CAMP AL QA'IM, Iraq -- As the sun peaks over the Iraqi desert horizon heralding the Easter morning, a Marine is submerged in a small tub of chilled water.
As the Marine reemerges from the tub water pours from his face; his baptism is complete. Opening his eyes, he finds himself to be a new man on this sacred morning.
Pfc. Sean M. Henry, a mortar man with 3rd Platoon, Company K, 3rd Battalion, 2nd Marine Regiment decided that being deployed to a combat zone in Iraq was the best time for him to claim his faith.
"A couple of guys and I were walking back from the gym and I decided to stop by the camp chapel and talk to the chaplain," continued the 19-year-old Queens, N.Y., native. "He was telling me that there was a baptismal ceremony on Easter and asked if I wanted to be baptized. I said 'definitely'."
The 2003 August Martin High School graduate has always been a Christian but was never baptized.
"I've always believed in Christ and have always been a Christian, but I had never been baptized. So when the chaplain offered I though what a wonderful opportunity to be baptized in a biblical setting and I was tired of waiting to do it," he explained.
Henry realized the effect his baptism may have on his fellow Marines who may question their faith due to being in combat.
"It was important for me as a believer in Christ to officially state that I have faith," he continued. "It was also important because I think Marines, sailors, soldiers and everybody else fight for our country to realize how important it is to have faith and believe, especially in this environment where one day you're here and the next day you could be gone from this world; then what?" he questioned.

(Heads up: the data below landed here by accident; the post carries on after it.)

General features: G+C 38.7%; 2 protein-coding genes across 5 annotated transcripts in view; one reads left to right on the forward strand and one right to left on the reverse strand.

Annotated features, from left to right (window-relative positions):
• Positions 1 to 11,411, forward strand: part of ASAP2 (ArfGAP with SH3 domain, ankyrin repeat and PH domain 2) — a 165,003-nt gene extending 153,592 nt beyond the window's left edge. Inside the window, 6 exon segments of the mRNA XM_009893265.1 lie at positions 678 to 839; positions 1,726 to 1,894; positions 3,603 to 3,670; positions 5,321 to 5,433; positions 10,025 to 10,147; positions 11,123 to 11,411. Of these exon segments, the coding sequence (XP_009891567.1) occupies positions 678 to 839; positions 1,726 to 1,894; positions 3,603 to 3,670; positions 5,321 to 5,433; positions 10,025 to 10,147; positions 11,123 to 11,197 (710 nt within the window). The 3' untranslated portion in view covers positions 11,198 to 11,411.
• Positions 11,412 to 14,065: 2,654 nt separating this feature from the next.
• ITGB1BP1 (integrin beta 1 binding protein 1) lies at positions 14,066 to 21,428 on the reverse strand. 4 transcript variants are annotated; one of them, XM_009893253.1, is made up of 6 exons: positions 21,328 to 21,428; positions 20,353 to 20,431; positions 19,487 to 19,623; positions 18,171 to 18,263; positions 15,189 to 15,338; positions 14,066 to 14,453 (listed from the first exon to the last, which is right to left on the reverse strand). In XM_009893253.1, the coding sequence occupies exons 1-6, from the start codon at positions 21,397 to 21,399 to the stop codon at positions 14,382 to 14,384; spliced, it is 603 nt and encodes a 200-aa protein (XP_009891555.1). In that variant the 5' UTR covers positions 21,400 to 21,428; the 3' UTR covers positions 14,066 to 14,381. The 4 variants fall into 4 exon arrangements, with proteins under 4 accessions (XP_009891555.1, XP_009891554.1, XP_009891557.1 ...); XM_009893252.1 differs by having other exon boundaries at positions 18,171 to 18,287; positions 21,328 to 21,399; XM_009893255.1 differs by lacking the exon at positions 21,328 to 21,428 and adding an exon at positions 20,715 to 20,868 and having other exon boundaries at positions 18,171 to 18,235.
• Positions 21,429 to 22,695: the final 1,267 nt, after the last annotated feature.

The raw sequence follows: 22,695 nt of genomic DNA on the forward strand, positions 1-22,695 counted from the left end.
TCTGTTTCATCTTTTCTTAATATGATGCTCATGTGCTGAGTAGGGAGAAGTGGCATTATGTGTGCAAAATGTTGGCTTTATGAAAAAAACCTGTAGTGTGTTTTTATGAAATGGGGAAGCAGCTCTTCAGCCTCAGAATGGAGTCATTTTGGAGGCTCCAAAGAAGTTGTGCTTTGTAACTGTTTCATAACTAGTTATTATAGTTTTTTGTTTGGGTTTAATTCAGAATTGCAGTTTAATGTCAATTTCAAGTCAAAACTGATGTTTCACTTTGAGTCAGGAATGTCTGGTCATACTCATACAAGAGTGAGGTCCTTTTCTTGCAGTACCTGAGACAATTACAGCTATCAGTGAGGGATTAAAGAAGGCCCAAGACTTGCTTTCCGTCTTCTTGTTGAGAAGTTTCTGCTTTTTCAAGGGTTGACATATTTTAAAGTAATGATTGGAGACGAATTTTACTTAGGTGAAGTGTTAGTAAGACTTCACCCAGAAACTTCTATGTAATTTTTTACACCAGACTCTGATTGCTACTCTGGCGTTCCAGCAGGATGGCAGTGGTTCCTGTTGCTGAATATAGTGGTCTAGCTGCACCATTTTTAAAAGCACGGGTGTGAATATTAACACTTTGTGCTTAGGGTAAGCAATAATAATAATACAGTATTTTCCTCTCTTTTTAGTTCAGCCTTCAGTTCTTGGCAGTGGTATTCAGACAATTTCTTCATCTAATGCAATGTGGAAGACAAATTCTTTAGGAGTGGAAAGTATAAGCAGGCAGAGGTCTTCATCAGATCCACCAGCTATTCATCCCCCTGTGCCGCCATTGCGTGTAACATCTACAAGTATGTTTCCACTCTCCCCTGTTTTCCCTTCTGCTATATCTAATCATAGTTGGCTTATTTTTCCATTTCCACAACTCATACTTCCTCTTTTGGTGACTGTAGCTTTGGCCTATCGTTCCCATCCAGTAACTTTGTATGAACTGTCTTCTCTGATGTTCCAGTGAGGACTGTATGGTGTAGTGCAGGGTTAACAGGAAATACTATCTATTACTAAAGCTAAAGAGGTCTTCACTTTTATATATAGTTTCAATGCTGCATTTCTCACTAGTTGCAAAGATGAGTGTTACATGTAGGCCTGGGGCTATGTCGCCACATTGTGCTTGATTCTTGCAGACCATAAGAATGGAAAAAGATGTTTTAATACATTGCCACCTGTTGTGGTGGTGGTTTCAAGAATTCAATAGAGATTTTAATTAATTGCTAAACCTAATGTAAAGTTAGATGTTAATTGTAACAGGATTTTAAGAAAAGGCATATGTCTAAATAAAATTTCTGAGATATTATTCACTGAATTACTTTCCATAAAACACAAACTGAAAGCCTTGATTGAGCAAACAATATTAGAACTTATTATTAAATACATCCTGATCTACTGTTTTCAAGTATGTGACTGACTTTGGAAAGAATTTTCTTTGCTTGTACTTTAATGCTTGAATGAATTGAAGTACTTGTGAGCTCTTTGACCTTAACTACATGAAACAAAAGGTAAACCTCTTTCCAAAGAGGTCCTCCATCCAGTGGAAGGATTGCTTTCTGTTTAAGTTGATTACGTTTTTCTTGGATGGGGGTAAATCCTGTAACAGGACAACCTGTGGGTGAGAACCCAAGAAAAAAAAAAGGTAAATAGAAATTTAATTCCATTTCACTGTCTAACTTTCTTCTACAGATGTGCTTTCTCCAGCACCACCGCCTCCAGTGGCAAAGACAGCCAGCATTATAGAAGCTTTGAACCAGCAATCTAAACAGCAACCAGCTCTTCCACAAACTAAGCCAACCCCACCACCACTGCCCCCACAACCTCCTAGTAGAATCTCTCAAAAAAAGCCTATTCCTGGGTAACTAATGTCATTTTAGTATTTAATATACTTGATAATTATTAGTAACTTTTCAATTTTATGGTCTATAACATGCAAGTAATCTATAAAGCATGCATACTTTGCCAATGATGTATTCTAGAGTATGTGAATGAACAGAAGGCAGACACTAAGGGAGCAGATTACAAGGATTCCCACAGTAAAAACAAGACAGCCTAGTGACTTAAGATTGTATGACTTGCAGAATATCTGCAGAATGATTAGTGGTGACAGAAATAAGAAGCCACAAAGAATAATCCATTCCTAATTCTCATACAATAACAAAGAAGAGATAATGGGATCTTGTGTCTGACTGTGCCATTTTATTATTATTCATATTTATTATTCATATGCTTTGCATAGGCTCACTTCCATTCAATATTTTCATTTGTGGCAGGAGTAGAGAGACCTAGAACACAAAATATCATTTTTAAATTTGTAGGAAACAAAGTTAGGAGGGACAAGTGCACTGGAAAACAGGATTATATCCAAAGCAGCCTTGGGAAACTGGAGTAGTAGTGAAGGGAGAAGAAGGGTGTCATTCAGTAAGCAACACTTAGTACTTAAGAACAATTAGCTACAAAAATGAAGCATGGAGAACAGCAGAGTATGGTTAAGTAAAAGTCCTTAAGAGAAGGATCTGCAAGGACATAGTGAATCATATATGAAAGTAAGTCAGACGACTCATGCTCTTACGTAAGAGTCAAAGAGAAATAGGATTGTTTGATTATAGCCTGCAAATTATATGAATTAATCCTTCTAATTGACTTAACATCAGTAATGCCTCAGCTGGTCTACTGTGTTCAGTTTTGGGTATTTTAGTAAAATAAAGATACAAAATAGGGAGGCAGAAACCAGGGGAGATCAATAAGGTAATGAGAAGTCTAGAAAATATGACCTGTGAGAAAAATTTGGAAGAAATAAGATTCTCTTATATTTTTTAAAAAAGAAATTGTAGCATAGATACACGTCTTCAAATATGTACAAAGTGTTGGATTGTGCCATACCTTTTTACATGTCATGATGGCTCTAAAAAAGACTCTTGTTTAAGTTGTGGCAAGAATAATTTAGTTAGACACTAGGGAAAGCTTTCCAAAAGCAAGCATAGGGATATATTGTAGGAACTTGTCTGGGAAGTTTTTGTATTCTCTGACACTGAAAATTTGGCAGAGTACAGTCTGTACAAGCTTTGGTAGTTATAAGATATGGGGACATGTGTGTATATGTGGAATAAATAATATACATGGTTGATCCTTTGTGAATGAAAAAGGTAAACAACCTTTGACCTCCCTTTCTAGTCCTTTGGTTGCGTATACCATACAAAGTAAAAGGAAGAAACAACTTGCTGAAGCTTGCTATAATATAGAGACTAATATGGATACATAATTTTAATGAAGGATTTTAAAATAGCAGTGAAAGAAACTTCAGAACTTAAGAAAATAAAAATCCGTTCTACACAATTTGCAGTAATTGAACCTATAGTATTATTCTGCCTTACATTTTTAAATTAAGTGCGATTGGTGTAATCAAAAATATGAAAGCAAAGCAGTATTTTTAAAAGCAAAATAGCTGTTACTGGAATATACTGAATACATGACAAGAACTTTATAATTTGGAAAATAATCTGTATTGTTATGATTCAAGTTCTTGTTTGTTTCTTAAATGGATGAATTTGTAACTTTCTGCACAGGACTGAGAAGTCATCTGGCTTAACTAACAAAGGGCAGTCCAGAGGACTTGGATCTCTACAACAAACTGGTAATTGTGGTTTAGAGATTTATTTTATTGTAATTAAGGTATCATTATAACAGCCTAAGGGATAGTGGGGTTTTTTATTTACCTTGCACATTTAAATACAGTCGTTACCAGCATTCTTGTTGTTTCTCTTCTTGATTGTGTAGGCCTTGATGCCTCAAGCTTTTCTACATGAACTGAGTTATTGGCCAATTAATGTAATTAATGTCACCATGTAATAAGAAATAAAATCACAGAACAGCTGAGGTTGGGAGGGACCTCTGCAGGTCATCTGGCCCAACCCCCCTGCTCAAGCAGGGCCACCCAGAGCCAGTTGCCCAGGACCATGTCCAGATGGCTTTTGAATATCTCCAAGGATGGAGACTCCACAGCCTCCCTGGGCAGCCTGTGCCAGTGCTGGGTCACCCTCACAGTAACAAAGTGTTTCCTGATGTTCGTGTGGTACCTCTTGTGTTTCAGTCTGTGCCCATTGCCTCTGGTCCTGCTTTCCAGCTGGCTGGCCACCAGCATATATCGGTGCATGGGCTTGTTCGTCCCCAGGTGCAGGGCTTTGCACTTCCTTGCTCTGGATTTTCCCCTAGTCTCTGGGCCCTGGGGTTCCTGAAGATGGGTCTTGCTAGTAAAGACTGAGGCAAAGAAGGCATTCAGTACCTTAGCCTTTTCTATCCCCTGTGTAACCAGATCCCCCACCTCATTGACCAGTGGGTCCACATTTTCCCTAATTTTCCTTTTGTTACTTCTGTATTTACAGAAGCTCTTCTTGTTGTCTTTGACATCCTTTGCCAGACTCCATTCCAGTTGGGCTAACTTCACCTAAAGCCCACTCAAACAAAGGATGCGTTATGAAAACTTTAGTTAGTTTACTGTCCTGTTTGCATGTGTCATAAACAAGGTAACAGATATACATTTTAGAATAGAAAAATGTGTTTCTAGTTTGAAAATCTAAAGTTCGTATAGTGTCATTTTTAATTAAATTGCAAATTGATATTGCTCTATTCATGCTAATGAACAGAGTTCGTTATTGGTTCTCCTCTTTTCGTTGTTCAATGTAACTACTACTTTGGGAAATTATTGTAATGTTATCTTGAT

After being baptized, Henry continued with his daily work. As a mortar man, He provides short distance artillery for his fellow infantrymen.
"I return mortar fire when we are being attacked by the enemy. I've been outside the wire pretty much since I got to Iraq, so it was a lucky thing for me to hear about the baptisms on Easter," he explained.
For Henry, this is one Easter he will remember for the rest of his life.
"How often do you hear someone tell you that they were baptized in a combat zone in front of Marines?" he asked. "Not often. It was amazing to be baptized in a country like this and in a situation like this. It's something that I'll never forget and it's something I can tell my kids and their kids."
With his baptism in Iraq completed, Henry sees this experience as a new beginning for him.
"It is my duty to educate other Marines, sailors, soldiers on the miracle of Jesus Christ and how amazing it is and important it is to have faith in a combat situation like this," Henry continued. "Today I feel a little different; I feel ready for anything and most importantly, I feel purified."